For each 5-day's episode indicated, a comparison was made between mean cytokine levels observed in patients with fever only (n=23) and those with minor complications (minorTC) (n=33) and the latter with patients developing major transplant-related complications (MTCs) (n=28). A subgroup (n=17) of MTC+ patients with one or more MTC, but no AGVHD, was represented separately. Values are expressed as means and bars represent the SEM. Significance levels are as follows: °/*P=0.05–0.01, °°/**P=0.01–0.001, ***P<0.001.

Figure 3
figure3

Mean IL-8 levels for each post-transplant period were compared between patients who survived one or more major transplant-related complications (MTCs) (n=20) with those who eventually died as a direct or indirect consequence of the MTC, within 40 days post-BMT (n=8). Levels in the first 5-day's period were significantly higher for patients with fatal outcome.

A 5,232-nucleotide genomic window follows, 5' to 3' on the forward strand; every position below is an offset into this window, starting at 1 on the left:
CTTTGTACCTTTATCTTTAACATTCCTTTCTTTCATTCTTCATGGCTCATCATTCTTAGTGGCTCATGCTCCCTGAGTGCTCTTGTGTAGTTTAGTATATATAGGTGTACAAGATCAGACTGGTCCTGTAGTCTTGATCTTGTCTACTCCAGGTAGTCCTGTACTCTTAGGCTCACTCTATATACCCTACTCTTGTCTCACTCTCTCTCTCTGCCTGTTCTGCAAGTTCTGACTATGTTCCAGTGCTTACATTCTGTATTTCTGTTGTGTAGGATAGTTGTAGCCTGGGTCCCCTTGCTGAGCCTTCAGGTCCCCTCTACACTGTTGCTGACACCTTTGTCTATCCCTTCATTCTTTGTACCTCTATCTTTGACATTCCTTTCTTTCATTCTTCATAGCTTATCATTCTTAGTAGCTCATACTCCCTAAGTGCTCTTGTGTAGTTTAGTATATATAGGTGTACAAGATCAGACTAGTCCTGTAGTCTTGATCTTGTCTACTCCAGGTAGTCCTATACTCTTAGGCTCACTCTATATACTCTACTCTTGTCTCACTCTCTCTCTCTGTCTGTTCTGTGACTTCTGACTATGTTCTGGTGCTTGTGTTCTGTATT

We further focused on the first 10 days after BMT. Considering the average levels of cytokines for all patients during this period, the medians (range) of these average values were (in pg/ml): 69 (8–2934) (IL-6), 13 (2–474) (L-8) and 10 (3–75) (TNF). The TCRSd10 was not influenced by the use of TBI (P=0.16) or G-CSF (P=0.52). We found a clear relation between the TCRSd10 and the occurrence of MTC. The incidence of MTC was 68, 33, 21 and 4% for patients with scores of 3, 2, 1 and 0, respectively (P<0.001). The TCRSd10 was included in a multivariate analysis with other variables known at the time of transplant or measured in the early post-BMT episode, which could have an impact on the incidence of MTC (Table 3). It appeared that TCRSd10 was most strongly and independently associated with MTC. A TCRSd10 of one was already highly significant (Odd's ratio: 2.3; P=0.011). In addition to TCRSd10, only the average CRP levels d0–10 were significant (P=0.035), but improved the model very marginally (Odd's ratio: 1.01). Including the same variables, we also found that TCRSd10 was independently associated with the TRM at 1 year after BMT (Odd's ratio: 3.3; P<0.001). The sensitivity and specificity of some cytokine levels during the d0–5 and d6–10 levels to predict for the occurrence of MTC are summarized in Table 4.